Sunday, October 2, 2011

A Proustian Touch: The Pampas

In the last week alone I've heard three people refer to Proust's madeleine--the biscuit whose taste unfolds the ever-expanding memories in In Search of Lost Time: Swann's Way.
How wonderful to be Proust! To own the concept of encountering an object that sends one off into labyrinths of memory!
Yet funny that the sensation is taste more than smell as the olfactory functions are the human sensations most closely linked in the brain to memory.
But my own recent memory sensation-trigger is tactile. Little patches of Pampas grass are cultivated here and there around Decorah, tiny microcosms of prairie--and I'll be writing soon on William Cullen Bryant's "The Prairies"--but by name they allude more to Argentina than to the U.S. Midwest or Great Plains. Walking down the gravel alley near my home here I reached out to grasp gently a cluster of the grains and was transported madeleine-style to my pre-5-year-old days when I was told this was Pampas grass and stalks were bent low by an adult for me to touch.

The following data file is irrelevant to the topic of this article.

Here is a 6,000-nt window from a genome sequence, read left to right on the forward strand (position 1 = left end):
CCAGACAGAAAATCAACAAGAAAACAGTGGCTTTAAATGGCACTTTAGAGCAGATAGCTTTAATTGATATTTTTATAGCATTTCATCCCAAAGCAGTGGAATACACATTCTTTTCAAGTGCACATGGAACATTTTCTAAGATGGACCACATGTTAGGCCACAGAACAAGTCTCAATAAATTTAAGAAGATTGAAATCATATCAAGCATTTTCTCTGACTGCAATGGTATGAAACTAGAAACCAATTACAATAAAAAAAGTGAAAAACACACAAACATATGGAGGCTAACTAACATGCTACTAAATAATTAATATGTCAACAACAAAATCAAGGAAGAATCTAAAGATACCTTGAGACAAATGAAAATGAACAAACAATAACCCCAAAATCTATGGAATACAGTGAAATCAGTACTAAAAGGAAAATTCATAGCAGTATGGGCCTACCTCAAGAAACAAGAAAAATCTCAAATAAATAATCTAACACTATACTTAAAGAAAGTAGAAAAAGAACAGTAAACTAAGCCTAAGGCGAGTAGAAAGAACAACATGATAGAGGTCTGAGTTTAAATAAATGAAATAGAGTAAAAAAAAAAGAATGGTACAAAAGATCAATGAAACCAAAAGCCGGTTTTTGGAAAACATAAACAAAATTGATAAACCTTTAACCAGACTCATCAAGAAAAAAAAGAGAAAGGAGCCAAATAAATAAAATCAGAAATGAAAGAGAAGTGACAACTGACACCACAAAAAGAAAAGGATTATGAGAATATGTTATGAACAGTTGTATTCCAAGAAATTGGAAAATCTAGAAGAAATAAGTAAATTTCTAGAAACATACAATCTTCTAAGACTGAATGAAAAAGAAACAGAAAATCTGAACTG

But rather than unfold a novel or novels here, I savor the sensation, like the first touch of another's calf, and I recall a line Mario Ben Plotkin wrote, using a Pampas grass appropriate metaphor, in the Introduction to his book, Freud in the Pampas: The Emergence and Development of a Psycho-analytic Culture in Argentina:
"The history of ideas is also the history of their implantation, appropriation, and elaboration by different cultures."

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